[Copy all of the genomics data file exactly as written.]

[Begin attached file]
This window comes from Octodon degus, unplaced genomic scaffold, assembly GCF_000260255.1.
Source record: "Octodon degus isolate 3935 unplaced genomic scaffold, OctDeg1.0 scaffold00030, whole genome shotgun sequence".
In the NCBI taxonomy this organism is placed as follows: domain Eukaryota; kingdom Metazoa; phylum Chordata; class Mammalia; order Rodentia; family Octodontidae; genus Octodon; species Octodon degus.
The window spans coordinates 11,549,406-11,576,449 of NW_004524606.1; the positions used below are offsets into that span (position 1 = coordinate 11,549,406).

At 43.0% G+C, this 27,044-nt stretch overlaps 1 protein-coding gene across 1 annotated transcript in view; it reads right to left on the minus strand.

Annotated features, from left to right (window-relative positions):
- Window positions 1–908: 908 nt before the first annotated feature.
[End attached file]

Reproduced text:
This window comes from Octodon degus, unplaced genomic scaffold, assembly GCF_000260255.1.
Source record: "Octodon degus isolate 3935 unplaced genomic scaffold, OctDeg1.0 scaffold00030, whole genome shotgun sequence".
In the NCBI taxonomy this organism is placed as follows: domain Eukaryota; kingdom Metazoa; phylum Chordata; class Mammalia; order Rodentia; family Octodontidae; genus Octodon; species Octodon degus.
The window spans coordinates 11,549,406-11,576,449 of NW_004524606.1; the positions used below are offsets into that span (position 1 = coordinate 11,549,406).

At 43.0% G+C, this 27,044-nt stretch overlaps 1 protein-coding gene across 1 annotated transcript in view; it reads right to left on the minus strand.

Annotated features, from left to right (window-relative positions):
- Window positions 1–908: 908 nt before the first annotated feature.